The second thing is this undermines the learning process, and what I mean by this is this, and maybe you’ve experienced this in your house, homework comes home, son is there for math struggling or I don’t understand this, dad I don’t get it, you know, you think okay I’ll help, so you take his book you are seeing factoring, oh factor, I remember factor, alright okay I got it, okay I got so let me see what you got here, so you take the text book from your son as he sits there and he performs that one, you take the textbook and you start reading the chapter, okay first what you got, we got BODMAS you got to make sure you have the brackets first, you got to find the common denominator I think as I take this out, it’s probably okay I kind of remember that, now it’s united so I do a couple of questions, I do a question, I do another question, I check the back of the book, I said the first right, the second is wrong. Wrong so you quickly pulled back and go back and you try to think yourself as to why that was wrong then you say do you got something else notes from class or something. And he says, oh yeah, I got notes, and he gives it to you, and you looked through the notes and you flip through it and you see alright I can see that done here I come back into another question I go the back of the book, we got it alright I’m ready.

I can now teach this right, so your proud as your son or daughter is long tuned up and the bottom line is, is that the valuable part of that experience was what you just did. You learned that whole concept, taught it to yourself, that’s what they should have done. You have actually taken way an experience for them that were extremely valuable. Giving them an answer is of no use right, the experience of finding the answer, in fact the experience of not knowing the answer, is very valuable. The experience of struggling to come out with an answer is very valuable. When we do academic coaching, we don’t do tutoring and I’ll make some distinctions to it later, but that is, one of the values of coaching is that you, what you’re trying to do is you’re trying to show them the process to finding the answer. Show them how to do what you don’t know so you can teach yourself.

Giving them answers is undermining what the most valuable part of that is. And the other thing that can happen is you can create dependency, I know that if go to dad or I go to mom and I ask a lot of times, this may take a long time, but if I ask enough they will tell me the answer. And they will make it easy, oh it makes sense when my mom does it, oh yeah, yeah, I was just talking about mom yeah I get that alright. And what happens when they went up against the next road block? I could battle or I could ask, alright. It’s one of the traps that families fall into as tutoring. You see tutoring is very valuable to fill gaps, no when you teach is at home have them sit aside your son or daughter right, except that it’s really useful when the full focus is on content and not process, it’s helpful for that test. You took another test two weeks later and two weeks after that and every year of the next nine years, right. You can’t depend on someone else to walk you through that process.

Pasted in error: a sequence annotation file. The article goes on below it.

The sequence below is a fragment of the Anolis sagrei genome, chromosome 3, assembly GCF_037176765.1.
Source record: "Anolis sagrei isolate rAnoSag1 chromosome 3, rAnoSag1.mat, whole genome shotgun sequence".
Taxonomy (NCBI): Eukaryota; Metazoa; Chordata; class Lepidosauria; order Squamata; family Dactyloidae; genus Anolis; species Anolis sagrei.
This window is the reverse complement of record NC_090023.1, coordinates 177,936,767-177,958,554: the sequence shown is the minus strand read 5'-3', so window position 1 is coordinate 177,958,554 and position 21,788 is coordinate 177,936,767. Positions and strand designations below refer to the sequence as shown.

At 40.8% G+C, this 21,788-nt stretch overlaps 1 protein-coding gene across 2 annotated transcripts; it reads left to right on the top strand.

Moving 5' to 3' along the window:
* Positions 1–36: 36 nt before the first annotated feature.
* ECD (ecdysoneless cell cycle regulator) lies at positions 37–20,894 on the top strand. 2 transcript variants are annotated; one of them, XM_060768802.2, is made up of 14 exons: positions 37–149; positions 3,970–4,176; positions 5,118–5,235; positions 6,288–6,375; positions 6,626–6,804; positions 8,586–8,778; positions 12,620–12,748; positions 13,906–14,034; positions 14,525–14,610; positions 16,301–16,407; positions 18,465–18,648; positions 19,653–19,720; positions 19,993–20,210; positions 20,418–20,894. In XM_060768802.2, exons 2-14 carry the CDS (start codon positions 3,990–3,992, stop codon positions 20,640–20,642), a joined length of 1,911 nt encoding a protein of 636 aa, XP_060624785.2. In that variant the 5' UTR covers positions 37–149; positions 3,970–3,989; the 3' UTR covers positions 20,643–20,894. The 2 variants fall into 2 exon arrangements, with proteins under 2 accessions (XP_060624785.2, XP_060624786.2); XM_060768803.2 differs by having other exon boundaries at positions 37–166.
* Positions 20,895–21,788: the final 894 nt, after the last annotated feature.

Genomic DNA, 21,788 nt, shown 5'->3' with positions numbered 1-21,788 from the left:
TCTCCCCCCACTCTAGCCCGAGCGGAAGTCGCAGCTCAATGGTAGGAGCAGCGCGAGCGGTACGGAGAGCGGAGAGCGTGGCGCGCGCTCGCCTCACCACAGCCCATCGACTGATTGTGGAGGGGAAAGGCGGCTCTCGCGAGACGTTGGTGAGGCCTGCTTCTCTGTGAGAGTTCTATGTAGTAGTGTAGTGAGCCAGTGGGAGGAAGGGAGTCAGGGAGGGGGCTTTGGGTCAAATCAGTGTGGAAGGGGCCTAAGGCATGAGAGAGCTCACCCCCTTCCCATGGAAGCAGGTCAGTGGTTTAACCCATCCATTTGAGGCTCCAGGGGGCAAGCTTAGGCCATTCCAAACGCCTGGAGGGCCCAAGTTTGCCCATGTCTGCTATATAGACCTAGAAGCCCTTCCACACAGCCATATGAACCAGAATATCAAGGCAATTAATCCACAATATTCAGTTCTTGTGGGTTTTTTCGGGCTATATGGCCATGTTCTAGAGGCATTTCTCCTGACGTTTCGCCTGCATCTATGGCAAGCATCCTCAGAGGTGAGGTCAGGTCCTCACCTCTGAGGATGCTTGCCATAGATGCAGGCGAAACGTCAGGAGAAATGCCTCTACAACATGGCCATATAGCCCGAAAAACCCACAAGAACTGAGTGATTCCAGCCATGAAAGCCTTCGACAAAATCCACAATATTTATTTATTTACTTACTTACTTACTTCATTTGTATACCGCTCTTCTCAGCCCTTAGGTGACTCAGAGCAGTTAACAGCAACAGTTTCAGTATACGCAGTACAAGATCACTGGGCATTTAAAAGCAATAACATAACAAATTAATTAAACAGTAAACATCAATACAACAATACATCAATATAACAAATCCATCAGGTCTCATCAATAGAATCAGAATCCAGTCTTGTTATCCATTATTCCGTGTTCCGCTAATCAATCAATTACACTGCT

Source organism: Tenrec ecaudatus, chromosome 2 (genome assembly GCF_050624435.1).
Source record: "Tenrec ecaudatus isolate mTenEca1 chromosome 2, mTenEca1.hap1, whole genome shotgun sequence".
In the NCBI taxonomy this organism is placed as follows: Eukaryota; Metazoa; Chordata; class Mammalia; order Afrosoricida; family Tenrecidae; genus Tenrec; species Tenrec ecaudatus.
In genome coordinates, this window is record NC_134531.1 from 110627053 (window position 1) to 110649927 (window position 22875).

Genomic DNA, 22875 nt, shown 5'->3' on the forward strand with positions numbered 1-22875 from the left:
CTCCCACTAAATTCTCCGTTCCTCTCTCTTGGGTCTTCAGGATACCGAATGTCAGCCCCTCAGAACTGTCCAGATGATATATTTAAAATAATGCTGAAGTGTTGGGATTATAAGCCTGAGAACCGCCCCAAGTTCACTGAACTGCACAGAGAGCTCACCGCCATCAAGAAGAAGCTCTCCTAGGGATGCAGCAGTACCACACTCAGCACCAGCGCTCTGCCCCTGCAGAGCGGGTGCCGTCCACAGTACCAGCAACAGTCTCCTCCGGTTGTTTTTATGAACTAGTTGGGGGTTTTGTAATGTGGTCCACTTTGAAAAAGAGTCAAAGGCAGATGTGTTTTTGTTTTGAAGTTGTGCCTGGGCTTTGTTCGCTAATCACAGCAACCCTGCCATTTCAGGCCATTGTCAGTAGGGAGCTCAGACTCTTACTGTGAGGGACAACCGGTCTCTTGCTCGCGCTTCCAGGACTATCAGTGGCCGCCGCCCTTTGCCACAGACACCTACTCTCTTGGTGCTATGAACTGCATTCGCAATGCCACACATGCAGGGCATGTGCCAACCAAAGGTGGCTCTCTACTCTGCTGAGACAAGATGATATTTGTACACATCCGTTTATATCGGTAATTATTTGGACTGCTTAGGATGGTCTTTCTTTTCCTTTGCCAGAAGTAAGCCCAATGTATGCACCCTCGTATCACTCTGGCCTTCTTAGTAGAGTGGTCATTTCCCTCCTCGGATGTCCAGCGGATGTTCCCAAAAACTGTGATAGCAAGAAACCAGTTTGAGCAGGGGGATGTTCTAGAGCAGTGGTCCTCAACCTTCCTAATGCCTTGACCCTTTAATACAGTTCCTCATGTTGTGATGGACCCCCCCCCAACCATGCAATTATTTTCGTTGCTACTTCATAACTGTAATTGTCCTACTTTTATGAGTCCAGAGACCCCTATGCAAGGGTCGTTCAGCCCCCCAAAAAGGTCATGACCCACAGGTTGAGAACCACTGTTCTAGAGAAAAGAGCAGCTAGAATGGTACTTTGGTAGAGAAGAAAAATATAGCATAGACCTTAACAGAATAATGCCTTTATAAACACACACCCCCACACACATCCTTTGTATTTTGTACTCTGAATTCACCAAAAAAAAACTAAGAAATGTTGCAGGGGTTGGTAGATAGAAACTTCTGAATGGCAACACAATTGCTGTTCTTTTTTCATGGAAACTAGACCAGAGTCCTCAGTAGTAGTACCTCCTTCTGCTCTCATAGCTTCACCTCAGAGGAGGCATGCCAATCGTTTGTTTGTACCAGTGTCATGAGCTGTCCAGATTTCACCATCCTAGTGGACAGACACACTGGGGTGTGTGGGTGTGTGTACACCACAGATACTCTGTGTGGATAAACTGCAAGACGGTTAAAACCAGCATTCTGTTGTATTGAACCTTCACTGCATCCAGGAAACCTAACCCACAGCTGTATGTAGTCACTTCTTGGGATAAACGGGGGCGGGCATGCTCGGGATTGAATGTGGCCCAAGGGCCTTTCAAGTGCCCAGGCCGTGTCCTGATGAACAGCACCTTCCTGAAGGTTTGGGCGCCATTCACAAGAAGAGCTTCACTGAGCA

It’s an extremely valuable process for them to learn how to solve problems in life and I get to seeing students in high school and I get them in grade 10 or 11, 12 primarily. We have students who have gotten that far with that kind of environment and it’s because they now are trying to be independent, and they lack skills, they lack confidence, they don’t know the process. And the parents, I mean does all come from a good place, these are not malicious people trying to wreck the academic lives of their son or daughter, in fact they are doing the opposite, right. They are doing it from a good place, they want to be helpful right, and this is what they are doing in terms of being helpful.

I want to talk some more about, more we can….


What people are saying about us

  • I would like to thank our coach and your organization for giving my son a great opportunity to improve. He is much more responsible now and understands the importance of working hard as well as how to work and organize himself.

    Chieko(mother of grade 10 student)
  • Thanks for your good work with our son – I believe we are starting to see some positive changes and improvements. He seems to have a positive attitude overall and he is getting at his work on his own initiative which is good to see.

    David(father of grade 12 student)
  • Our daughter feels much more confident and on top of her work and comments often about how strong her marks have become. She feels that her sessions with you have been a big reason for the turn around.

    Sharon(mother of grade 8 student)
  • Thank you very much for providing such a very helpful facility for my daughter. She has benefited so much from the program, not only for her present situation but I think for life. Your coaches were excellent and they gave her the motivation, guidance, self-confidence and self-esteem that she lacked.

    Sandora(mother of grade 12 student)
  • Our coach works hard with our son in helping him approach his academic studies with more maturity, effectiveness and independence. Our son has responded well to his mentors coaching and guidance.

    Barbara(mother of grade 11 student)